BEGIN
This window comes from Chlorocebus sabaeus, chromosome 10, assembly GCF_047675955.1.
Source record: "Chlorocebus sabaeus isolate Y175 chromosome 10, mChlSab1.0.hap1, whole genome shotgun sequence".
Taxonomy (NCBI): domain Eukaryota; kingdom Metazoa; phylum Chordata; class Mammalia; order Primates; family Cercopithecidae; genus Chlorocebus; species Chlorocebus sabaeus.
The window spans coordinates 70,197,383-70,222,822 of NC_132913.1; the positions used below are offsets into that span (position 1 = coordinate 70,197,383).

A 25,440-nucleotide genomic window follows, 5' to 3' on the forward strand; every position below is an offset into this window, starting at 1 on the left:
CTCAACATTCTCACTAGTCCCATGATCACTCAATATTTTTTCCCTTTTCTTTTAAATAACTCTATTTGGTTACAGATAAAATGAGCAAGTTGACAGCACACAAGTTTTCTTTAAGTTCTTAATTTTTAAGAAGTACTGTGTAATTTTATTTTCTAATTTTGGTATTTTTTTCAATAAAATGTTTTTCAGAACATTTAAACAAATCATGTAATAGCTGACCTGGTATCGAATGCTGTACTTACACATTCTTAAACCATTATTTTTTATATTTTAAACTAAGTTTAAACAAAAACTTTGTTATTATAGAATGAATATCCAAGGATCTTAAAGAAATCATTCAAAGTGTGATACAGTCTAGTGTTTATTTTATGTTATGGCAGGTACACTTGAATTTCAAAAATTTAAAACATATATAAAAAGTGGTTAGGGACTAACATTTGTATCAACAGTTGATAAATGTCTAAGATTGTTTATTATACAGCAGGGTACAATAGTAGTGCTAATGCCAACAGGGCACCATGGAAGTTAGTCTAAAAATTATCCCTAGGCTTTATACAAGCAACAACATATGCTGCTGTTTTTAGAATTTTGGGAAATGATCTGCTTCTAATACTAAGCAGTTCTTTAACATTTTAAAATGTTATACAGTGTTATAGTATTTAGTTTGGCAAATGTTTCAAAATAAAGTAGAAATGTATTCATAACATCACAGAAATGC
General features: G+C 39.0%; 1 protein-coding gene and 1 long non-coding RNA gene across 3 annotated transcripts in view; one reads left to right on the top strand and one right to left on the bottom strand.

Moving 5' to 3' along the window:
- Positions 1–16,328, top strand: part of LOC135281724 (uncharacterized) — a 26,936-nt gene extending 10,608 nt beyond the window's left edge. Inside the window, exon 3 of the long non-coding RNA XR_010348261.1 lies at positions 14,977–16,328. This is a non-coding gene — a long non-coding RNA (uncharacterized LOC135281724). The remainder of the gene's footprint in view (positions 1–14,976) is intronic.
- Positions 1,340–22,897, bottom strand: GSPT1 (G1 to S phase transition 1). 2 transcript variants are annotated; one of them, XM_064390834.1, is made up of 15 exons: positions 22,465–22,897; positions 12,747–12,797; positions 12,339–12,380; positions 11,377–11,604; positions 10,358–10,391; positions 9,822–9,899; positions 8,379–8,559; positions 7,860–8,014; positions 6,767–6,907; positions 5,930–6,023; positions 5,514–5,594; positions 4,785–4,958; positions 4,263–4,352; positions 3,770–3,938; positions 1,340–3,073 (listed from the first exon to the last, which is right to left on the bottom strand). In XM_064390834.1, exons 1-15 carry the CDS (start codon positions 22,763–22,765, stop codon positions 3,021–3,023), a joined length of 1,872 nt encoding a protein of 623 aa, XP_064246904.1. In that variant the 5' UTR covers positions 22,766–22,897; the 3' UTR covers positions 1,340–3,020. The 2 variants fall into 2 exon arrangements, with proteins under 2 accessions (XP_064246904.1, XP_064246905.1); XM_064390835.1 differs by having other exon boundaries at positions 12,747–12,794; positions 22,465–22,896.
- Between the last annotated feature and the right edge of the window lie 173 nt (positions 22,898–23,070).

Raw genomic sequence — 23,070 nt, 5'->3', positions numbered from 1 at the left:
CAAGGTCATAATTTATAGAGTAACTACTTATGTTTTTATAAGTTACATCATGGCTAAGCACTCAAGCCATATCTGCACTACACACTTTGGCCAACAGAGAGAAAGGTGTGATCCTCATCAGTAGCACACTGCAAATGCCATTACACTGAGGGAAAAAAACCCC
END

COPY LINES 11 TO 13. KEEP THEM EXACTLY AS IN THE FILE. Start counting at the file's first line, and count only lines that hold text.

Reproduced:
- Between the last annotated feature and the right edge of the window lie 173 nt (positions 22,898–23,070).

Raw genomic sequence — 23,070 nt, 5'->3', positions numbered from 1 at the left:
CAAGGTCATAATTTATAGAGTAACTACTTATGTTTTTATAAGTTACATCATGGCTAAGCACTCAAGCCATATCTGCACTACACACTTTGGCCAACAGAGAGAAAGGTGTGATCCTCATCAGTAGCACACTGCAAATGCCATTACACTGAGGGAAAAAAACCCC